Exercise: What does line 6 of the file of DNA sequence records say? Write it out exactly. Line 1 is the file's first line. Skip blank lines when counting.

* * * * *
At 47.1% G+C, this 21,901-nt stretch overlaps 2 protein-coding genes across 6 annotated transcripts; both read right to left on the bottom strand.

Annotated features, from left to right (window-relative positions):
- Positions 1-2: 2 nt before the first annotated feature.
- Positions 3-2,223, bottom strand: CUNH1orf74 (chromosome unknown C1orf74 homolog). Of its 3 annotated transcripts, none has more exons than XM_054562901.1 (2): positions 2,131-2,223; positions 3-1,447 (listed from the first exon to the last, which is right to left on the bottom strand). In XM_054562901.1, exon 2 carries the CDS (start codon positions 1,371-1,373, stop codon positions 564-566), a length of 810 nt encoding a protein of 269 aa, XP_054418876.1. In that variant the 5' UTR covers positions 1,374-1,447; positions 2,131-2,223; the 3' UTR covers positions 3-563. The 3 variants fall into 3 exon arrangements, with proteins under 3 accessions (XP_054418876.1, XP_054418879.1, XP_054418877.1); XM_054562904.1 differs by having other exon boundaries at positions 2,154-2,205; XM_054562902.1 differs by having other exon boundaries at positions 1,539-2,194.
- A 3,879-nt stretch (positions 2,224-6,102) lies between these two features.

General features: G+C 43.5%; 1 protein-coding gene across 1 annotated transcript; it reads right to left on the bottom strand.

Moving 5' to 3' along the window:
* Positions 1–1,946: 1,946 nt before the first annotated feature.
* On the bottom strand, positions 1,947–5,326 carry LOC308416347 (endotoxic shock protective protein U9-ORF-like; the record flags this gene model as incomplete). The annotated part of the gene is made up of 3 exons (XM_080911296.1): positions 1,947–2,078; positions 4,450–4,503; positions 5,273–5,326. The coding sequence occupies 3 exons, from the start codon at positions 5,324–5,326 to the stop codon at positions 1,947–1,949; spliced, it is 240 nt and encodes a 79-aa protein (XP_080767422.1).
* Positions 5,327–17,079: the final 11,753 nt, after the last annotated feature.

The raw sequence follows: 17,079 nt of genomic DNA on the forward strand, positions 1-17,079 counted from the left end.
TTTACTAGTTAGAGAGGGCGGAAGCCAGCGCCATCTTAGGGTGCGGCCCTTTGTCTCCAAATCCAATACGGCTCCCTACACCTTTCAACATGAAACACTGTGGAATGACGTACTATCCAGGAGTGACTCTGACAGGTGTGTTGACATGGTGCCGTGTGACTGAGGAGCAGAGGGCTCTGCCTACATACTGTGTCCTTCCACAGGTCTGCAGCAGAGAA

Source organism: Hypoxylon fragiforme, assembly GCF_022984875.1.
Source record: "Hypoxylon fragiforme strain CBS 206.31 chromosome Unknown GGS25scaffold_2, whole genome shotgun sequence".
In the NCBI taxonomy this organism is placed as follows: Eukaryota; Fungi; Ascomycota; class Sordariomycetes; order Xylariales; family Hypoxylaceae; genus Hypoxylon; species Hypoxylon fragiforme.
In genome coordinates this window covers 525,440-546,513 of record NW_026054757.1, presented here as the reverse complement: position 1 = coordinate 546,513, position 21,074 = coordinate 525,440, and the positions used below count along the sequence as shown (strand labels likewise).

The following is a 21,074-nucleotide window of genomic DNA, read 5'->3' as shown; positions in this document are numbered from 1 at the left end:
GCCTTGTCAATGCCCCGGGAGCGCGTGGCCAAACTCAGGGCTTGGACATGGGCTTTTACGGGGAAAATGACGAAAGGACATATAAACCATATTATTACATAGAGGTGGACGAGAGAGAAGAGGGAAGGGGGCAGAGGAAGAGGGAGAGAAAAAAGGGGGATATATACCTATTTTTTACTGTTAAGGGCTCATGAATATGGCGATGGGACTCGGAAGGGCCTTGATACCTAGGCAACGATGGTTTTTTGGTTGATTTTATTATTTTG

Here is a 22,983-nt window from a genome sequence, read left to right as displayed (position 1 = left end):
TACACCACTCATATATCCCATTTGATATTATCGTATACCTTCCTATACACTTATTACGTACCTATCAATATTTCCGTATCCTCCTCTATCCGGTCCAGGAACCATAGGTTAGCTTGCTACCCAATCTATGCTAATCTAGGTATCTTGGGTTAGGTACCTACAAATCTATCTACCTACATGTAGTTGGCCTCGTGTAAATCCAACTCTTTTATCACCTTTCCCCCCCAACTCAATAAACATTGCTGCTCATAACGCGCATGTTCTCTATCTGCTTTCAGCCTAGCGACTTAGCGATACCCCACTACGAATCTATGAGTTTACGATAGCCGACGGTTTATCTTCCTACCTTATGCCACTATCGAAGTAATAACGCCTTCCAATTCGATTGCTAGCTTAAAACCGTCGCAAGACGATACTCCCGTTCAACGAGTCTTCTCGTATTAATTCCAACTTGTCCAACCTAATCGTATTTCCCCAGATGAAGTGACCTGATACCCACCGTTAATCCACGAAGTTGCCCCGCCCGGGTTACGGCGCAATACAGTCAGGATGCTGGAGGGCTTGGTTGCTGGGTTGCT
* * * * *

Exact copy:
General features: G+C 43.5%; 1 protein-coding gene across 1 annotated transcript; it reads right to left on the bottom strand.